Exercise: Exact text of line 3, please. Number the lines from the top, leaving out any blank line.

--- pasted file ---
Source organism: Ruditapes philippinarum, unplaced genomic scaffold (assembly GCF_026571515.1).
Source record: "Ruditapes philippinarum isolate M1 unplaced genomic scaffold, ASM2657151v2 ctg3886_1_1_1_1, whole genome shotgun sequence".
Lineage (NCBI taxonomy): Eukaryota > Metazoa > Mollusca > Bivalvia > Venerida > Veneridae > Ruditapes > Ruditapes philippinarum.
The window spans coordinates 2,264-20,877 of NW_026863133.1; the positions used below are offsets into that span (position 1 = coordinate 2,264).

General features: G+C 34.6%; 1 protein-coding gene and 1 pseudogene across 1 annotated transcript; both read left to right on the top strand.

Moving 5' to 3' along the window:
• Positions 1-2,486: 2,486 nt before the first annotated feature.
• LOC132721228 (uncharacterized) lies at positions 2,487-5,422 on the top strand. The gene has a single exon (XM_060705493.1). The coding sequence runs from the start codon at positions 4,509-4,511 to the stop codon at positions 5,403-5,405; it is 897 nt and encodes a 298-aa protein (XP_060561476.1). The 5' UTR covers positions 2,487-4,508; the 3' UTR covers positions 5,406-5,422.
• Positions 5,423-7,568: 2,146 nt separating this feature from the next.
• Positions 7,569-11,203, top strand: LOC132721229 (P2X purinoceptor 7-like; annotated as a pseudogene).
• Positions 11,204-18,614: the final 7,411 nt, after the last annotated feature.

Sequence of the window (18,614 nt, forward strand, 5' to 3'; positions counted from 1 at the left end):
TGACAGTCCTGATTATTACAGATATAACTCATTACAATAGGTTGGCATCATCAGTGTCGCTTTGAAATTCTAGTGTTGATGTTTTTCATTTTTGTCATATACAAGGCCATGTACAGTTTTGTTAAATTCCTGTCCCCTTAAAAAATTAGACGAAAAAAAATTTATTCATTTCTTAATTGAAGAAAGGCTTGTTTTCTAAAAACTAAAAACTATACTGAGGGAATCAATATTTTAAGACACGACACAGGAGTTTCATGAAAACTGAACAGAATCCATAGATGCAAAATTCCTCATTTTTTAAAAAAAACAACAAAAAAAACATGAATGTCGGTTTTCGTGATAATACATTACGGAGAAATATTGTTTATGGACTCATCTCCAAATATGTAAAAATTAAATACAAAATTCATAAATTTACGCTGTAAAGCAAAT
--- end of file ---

Lineage (NCBI taxonomy): Eukaryota > Metazoa > Mollusca > Bivalvia > Venerida > Veneridae > Ruditapes > Ruditapes philippinarum.